Recombination contributes to the genetic diversity found in coronaviruses and is known to be a prominent mechanism whereby they evolve. It is apparent, both from controlled experiments and in genome sequences sampled from nature, that patterns of recombination in coronaviruses are non-random and that this is likely attributable to a combination of sequence features that favour the occurrence of recombination breakpoints at specific genomic sites, and selection disfavouring the survival of recombinants within which favourable intra-genome interactions have been disrupted. Here we leverage available whole-genome sequence data for six coronavirus subgenera to identify specific patterns of recombination that are conserved between multiple subgenera and then identify the likely factors that underlie these conserved patterns. Specifically, we confirm the non-randomness of recombination breakpoints across all six tested coronavirus subgenera, locate conserved recombination hot- and cold-spots, and determine that the locations of transcriptional regulatory sequences are likely major determinants of conserved recombination breakpoint hot-spot locations. We find that while the locations of recombination breakpoints are not uniformly associated with degrees of nucleotide sequence conservation, they display significant tendencies in multiple coronavirus subgenera to occur in low guanine-cytosine content genome regions, in non-coding regions, at the edges of genes, and at sites within the Spike gene that are predicted to be minimally disruptive of Spike protein folding. While it is apparent that sequence features such as transcriptional regulatory sequences are likely major determinants of where the template-switching events that yield recombination breakpoints most commonly occur, it is evident that selection against misfolded recombinant proteins also strongly impacts observable recombination breakpoint distributions in coronavirus genomes sampled from nature.

4.
medrxiv; 2021.
Preprint in English | medRxiv | ID: ppzbmed-10.1101.2021.02.23.21252268

ABSTRACT

The emergence and rapid rise in prevalence of three independent SARS-CoV-2 '501Y lineages', B.1.1.7, B.1.351 and P.1, in the last three months of 2020 has prompted renewed concerns about the evolutionarily capacity of SARS-CoV-2 to adapt to both rising population immunity and public health interventions such as vaccines and social distancing. Viruses giving rise to the different 501Y lineages have, presumably under intense natural selection following a shift in host environment, independently acquired multiple unique and convergent mutations. As a consequence all have gained epidemiological and immunological properties that will likely complicate the control of COVID-19. Here, by examining patterns of mutations that arose in SARS-CoV-2 genomes during the pandemic we find evidence of a major change in the selective forces acting on immunologically important SARS-CoV-2 genes (such as N and S) that likely coincided with the emergence of the 501Y lineages. In addition to involving continuing sequence diversification, we find evidence that a significant portion of the ongoing adaptive evolution of the 501Y lineages also involves further convergence between the lineages. Our findings highlight the importance of monitoring how members of these known 501Y lineages, and others still undiscovered, are convergently evolving similar strategies to ensure their persistence in the face of mounting infection and vaccine induced host immune recognition.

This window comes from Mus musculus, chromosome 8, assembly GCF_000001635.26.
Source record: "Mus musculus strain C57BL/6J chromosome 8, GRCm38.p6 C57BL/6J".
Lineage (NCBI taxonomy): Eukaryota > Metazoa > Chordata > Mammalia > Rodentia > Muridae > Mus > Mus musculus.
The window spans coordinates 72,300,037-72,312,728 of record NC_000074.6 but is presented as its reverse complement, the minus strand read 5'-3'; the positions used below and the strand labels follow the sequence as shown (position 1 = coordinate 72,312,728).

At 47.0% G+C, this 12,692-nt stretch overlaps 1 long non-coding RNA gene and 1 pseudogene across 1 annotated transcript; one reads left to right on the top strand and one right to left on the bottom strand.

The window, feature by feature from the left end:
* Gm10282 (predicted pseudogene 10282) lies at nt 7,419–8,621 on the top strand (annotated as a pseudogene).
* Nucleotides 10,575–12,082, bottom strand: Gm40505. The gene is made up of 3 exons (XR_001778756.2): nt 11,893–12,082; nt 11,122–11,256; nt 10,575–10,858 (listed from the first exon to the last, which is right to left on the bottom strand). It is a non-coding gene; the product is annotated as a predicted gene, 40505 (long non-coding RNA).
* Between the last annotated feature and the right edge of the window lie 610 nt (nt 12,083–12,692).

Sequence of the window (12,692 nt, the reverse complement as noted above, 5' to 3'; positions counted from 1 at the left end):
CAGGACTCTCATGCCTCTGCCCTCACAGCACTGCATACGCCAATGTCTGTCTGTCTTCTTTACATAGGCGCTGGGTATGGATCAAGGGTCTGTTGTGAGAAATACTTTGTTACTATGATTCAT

5.
biorxiv; 2021.
Preprint in English | bioRxiv | ID: ppzbmed-10.1101.2021.02.01.429199

ABSTRACT

Remdesivir (RDV) is used widely for COVID-19 patients despite varying results in recent clinical trials. Here, we show how serially passaging SARS-CoV-2 in vitro in the presence of RDV selected for drug-resistant viral populations. We determined that the E802D mutation in the RNA-dependent RNA polymerase was sufficient to confer decreased RDV sensitivity without affecting viral fitness. Analysis of more than 200,000 sequences of globally circulating SARS-CoV-2 variants show no evidence of widespread transmission of RDV-resistant mutants. Surprisingly, we also observed changes in the Spike (i.e., H69 E484, N501, H655) corresponding to mutations identified in emerging SARS-CoV-2 variants indicating that they can arise in vitro in the absence of immune selection. This study illustrates SARS-CoV-2 genome plasticity and offers new perspectives on surveillance of viral variants.